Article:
Friday, October 25, 2013
The Emperor’s Clothes Laid Bare: Commitments Creating the Appearance of Law, While Denying Access to Law
Philip Marsden (College of Europe, Bruges & British Institute of International and Comparative Law) describes The Emperor’s Clothes Laid Bare: Commitments Creating the Appearance of Law, While Denying Access to Law.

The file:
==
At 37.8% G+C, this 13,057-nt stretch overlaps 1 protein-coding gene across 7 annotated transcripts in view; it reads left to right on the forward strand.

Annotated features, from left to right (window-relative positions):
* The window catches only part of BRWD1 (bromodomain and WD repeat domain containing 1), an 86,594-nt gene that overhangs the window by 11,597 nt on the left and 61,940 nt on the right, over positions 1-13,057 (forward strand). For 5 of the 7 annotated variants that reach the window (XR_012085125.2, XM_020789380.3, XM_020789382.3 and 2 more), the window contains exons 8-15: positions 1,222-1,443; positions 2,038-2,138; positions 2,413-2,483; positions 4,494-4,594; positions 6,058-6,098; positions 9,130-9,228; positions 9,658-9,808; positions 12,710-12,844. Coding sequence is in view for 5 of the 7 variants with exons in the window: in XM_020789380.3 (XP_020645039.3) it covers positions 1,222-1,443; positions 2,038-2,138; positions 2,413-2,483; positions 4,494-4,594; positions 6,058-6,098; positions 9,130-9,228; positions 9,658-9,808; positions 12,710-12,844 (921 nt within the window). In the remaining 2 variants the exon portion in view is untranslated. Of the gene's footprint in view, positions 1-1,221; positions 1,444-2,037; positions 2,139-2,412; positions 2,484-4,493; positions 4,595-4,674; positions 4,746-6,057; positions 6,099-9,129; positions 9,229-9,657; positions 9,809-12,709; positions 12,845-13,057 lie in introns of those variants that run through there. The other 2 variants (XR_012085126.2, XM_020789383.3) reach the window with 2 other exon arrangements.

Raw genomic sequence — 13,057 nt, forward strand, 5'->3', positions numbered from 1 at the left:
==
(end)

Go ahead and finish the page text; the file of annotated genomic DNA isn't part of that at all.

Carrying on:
ABSTRACT: This article examines how the Article 9 commitments procedure under EC Regulation 1/2003 is increasingly being used to create policy under the guise of law and, in practice, to prevent courts from effectively providing review of, and guidance on, new areas of law. This problem is particularly acute in fast-moving high technology markets and is perfectly illustrated by the current standard-essential patent cases: Do commitments given to a competition agency by an individual company on the basis of a particular fact-pattern create a new abuse for SEP holders to seek injunctive relief? Are we seeing over-reaching by the executive branch based on an as-yet unproven and controversial theory of harm? Does denying litigants their day in court, albeit in very particular circumstances, violate the rule of law?